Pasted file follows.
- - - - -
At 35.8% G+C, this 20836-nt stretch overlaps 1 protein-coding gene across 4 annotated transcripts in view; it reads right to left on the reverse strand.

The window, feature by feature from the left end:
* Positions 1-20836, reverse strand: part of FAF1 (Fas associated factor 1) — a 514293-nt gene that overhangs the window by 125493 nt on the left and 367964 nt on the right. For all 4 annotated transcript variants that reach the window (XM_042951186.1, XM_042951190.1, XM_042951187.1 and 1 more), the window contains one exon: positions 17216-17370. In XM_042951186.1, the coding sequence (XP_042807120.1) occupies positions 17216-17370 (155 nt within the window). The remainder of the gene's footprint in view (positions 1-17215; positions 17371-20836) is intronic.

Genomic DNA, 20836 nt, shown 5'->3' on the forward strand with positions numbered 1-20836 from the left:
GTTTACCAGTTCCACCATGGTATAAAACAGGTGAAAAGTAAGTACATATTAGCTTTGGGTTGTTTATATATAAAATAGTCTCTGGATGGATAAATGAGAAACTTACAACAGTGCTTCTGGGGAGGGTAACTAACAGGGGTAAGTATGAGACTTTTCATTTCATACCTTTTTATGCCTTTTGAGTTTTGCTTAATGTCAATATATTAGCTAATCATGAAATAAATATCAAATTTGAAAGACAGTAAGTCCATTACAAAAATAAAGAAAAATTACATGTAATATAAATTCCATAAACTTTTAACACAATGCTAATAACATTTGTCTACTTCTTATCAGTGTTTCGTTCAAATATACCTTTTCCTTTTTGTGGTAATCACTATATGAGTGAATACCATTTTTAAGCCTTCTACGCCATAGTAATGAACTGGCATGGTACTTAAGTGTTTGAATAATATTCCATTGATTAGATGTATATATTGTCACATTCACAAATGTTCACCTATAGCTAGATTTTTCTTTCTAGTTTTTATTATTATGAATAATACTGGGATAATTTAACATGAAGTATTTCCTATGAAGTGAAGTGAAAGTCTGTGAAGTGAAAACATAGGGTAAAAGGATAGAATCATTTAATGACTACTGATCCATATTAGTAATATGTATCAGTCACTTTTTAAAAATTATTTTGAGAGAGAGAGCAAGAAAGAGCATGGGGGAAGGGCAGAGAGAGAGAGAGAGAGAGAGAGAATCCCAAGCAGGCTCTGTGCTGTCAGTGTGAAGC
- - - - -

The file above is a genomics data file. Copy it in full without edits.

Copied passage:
At 35.8% G+C, this 20836-nt stretch overlaps 1 protein-coding gene across 4 annotated transcripts in view; it reads right to left on the reverse strand.

The window, feature by feature from the left end:
* Positions 1-20836, reverse strand: part of FAF1 (Fas associated factor 1) — a 514293-nt gene that overhangs the window by 125493 nt on the left and 367964 nt on the right. For all 4 annotated transcript variants that reach the window (XM_042951186.1, XM_042951190.1, XM_042951187.1 and 1 more), the window contains one exon: positions 17216-17370. In XM_042951186.1, the coding sequence (XP_042807120.1) occupies positions 17216-17370 (155 nt within the window). The remainder of the gene's footprint in view (positions 1-17215; positions 17371-20836) is intronic.

Genomic DNA, 20836 nt, shown 5'->3' on the forward strand with positions numbered 1-20836 from the left:
GTTTACCAGTTCCACCATGGTATAAAACAGGTGAAAAGTAAGTACATATTAGCTTTGGGTTGTTTATATATAAAATAGTCTCTGGATGGATAAATGAGAAACTTACAACAGTGCTTCTGGGGAGGGTAACTAACAGGGGTAAGTATGAGACTTTTCATTTCATACCTTTTTATGCCTTTTGAGTTTTGCTTAATGTCAATATATTAGCTAATCATGAAATAAATATCAAATTTGAAAGACAGTAAGTCCATTACAAAAATAAAGAAAAATTACATGTAATATAAATTCCATAAACTTTTAACACAATGCTAATAACATTTGTCTACTTCTTATCAGTGTTTCGTTCAAATATACCTTTTCCTTTTTGTGGTAATCACTATATGAGTGAATACCATTTTTAAGCCTTCTACGCCATAGTAATGAACTGGCATGGTACTTAAGTGTTTGAATAATATTCCATTGATTAGATGTATATATTGTCACATTCACAAATGTTCACCTATAGCTAGATTTTTCTTTCTAGTTTTTATTATTATGAATAATACTGGGATAATTTAACATGAAGTATTTCCTATGAAGTGAAGTGAAAGTCTGTGAAGTGAAAACATAGGGTAAAAGGATAGAATCATTTAATGACTACTGATCCATATTAGTAATATGTATCAGTCACTTTTTAAAAATTATTTTGAGAGAGAGAGCAAGAAAGAGCATGGGGGAAGGGCAGAGAGAGAGAGAGAGAGAGAGAGAATCCCAAGCAGGCTCTGTGCTGTCAGTGTGAAGC